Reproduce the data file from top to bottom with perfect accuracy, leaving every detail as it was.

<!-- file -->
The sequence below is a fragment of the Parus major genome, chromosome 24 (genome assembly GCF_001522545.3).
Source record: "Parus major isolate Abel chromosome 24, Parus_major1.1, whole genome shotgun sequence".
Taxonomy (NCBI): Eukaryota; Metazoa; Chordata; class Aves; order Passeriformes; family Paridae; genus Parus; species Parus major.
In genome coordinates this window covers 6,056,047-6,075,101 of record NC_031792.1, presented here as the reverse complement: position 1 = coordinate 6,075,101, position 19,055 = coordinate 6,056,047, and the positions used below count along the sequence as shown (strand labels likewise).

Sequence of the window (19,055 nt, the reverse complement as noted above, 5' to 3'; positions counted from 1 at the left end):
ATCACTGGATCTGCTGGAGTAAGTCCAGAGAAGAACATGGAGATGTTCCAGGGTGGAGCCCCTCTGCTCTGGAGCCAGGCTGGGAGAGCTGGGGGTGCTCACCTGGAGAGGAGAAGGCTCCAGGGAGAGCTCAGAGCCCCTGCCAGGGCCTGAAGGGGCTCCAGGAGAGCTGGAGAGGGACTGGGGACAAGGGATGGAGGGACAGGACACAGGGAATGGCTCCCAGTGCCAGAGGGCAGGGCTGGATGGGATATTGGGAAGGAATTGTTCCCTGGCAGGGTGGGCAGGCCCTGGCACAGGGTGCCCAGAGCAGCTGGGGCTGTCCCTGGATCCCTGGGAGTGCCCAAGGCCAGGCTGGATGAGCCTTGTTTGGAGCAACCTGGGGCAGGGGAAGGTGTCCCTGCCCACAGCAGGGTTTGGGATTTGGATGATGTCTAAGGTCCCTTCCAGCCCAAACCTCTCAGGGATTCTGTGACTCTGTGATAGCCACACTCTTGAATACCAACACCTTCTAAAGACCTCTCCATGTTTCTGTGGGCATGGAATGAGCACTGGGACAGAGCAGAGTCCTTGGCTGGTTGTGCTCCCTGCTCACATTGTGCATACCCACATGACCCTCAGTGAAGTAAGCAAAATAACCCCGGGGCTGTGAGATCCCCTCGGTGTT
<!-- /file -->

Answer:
The sequence below is a fragment of the Parus major genome, chromosome 24 (genome assembly GCF_001522545.3).
Source record: "Parus major isolate Abel chromosome 24, Parus_major1.1, whole genome shotgun sequence".
Taxonomy (NCBI): Eukaryota; Metazoa; Chordata; class Aves; order Passeriformes; family Paridae; genus Parus; species Parus major.
In genome coordinates this window covers 6,056,047-6,075,101 of record NC_031792.1, presented here as the reverse complement: position 1 = coordinate 6,075,101, position 19,055 = coordinate 6,056,047, and the positions used below count along the sequence as shown (strand labels likewise).

Sequence of the window (19,055 nt, the reverse complement as noted above, 5' to 3'; positions counted from 1 at the left end):
ATCACTGGATCTGCTGGAGTAAGTCCAGAGAAGAACATGGAGATGTTCCAGGGTGGAGCCCCTCTGCTCTGGAGCCAGGCTGGGAGAGCTGGGGGTGCTCACCTGGAGAGGAGAAGGCTCCAGGGAGAGCTCAGAGCCCCTGCCAGGGCCTGAAGGGGCTCCAGGAGAGCTGGAGAGGGACTGGGGACAAGGGATGGAGGGACAGGACACAGGGAATGGCTCCCAGTGCCAGAGGGCAGGGCTGGATGGGATATTGGGAAGGAATTGTTCCCTGGCAGGGTGGGCAGGCCCTGGCACAGGGTGCCCAGAGCAGCTGGGGCTGTCCCTGGATCCCTGGGAGTGCCCAAGGCCAGGCTGGATGAGCCTTGTTTGGAGCAACCTGGGGCAGGGGAAGGTGTCCCTGCCCACAGCAGGGTTTGGGATTTGGATGATGTCTAAGGTCCCTTCCAGCCCAAACCTCTCAGGGATTCTGTGACTCTGTGATAGCCACACTCTTGAATACCAACACCTTCTAAAGACCTCTCCATGTTTCTGTGGGCATGGAATGAGCACTGGGACAGAGCAGAGTCCTTGGCTGGTTGTGCTCCCTGCTCACATTGTGCATACCCACATGACCCTCAGTGAAGTAAGCAAAATAACCCCGGGGCTGTGAGATCCCCTCGGTGTT